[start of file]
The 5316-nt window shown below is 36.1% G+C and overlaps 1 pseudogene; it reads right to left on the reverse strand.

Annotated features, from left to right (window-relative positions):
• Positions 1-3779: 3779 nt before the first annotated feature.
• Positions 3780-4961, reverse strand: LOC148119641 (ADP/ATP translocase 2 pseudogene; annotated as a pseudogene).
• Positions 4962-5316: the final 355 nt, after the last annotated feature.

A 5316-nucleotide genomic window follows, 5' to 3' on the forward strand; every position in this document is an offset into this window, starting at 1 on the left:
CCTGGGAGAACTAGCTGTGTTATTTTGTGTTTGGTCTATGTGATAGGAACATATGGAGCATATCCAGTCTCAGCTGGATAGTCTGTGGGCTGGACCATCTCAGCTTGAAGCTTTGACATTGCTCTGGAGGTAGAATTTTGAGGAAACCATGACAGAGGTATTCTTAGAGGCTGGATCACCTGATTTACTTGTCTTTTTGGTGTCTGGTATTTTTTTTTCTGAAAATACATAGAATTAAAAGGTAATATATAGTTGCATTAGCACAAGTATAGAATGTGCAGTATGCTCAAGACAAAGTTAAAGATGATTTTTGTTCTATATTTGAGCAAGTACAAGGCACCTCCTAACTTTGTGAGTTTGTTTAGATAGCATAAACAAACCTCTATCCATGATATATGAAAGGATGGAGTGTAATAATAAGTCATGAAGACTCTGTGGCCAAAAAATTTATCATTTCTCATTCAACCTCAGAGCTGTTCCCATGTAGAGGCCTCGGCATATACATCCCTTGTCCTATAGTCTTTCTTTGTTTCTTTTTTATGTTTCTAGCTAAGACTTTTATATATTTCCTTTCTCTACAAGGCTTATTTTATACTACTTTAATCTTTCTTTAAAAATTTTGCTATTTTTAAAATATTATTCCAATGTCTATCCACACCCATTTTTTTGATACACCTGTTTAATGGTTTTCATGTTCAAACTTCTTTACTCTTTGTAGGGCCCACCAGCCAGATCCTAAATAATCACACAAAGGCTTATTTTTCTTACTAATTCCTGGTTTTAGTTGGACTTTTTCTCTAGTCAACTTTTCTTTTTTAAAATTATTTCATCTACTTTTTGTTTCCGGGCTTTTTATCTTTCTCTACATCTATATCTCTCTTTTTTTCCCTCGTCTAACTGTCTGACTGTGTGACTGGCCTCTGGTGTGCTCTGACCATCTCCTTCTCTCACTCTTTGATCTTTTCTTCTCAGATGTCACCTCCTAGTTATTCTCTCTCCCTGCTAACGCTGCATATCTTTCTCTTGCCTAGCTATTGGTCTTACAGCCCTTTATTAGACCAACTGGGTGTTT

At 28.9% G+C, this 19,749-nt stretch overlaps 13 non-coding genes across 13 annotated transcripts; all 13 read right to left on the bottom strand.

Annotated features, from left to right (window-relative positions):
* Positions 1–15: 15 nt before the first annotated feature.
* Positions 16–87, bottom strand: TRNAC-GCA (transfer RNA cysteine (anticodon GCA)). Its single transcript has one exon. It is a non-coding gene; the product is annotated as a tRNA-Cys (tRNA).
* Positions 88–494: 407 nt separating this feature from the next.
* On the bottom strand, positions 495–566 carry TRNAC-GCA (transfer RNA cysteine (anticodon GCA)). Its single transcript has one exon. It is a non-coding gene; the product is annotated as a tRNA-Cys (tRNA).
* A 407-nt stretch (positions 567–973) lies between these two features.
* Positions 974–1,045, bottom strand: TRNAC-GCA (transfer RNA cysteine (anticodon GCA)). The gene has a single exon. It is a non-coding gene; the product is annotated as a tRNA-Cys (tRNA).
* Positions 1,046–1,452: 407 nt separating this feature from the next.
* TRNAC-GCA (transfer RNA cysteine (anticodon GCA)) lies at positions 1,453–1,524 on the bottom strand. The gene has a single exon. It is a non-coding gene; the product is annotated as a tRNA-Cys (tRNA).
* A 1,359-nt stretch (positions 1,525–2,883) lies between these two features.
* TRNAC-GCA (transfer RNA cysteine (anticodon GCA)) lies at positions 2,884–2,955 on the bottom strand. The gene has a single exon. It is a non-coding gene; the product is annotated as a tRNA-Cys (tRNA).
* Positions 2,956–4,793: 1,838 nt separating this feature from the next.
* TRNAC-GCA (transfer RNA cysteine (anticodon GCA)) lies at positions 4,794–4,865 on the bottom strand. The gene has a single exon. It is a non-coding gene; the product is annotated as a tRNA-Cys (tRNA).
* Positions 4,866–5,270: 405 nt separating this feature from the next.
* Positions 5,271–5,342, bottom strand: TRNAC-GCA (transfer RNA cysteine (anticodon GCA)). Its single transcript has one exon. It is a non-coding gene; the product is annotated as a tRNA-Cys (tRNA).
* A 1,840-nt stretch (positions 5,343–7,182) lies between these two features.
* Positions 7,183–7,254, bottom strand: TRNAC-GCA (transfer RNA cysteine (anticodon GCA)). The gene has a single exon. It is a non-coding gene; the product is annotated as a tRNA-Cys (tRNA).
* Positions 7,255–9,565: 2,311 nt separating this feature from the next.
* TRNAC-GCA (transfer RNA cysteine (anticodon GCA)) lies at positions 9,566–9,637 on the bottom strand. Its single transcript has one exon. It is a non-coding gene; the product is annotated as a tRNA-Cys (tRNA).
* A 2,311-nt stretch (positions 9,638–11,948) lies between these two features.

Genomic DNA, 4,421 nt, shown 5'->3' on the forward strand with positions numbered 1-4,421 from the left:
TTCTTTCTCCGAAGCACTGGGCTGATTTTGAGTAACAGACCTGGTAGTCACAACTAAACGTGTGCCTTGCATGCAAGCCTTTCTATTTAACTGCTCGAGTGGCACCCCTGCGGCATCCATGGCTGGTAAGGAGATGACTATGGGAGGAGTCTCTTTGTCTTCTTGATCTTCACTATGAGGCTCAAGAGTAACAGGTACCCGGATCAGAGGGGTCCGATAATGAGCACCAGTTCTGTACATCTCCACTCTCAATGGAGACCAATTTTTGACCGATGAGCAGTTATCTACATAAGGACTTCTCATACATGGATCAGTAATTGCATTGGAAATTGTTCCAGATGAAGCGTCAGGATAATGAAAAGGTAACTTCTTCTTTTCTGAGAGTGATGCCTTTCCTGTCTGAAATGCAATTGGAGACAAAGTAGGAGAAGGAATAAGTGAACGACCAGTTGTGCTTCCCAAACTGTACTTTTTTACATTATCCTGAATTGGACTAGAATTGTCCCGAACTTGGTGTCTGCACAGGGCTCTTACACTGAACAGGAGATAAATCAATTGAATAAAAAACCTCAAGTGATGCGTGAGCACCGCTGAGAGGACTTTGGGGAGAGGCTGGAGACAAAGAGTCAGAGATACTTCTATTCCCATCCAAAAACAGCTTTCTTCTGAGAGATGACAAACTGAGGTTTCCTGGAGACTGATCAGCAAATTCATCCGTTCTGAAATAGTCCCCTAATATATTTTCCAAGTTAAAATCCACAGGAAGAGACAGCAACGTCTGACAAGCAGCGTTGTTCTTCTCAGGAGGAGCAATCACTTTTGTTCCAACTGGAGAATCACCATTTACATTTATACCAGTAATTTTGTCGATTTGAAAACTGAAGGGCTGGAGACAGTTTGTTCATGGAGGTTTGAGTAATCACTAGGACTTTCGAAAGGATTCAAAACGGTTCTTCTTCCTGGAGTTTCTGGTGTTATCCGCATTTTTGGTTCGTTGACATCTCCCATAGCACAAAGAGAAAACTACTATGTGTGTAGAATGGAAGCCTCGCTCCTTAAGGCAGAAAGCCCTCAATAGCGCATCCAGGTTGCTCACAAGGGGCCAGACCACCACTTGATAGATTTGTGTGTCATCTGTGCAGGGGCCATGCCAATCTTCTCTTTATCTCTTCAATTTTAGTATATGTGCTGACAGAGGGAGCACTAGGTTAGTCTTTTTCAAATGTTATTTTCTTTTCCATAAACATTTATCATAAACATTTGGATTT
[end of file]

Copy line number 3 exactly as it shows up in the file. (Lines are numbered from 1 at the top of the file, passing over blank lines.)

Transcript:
• Positions 1-3779: 3779 nt before the first annotated feature.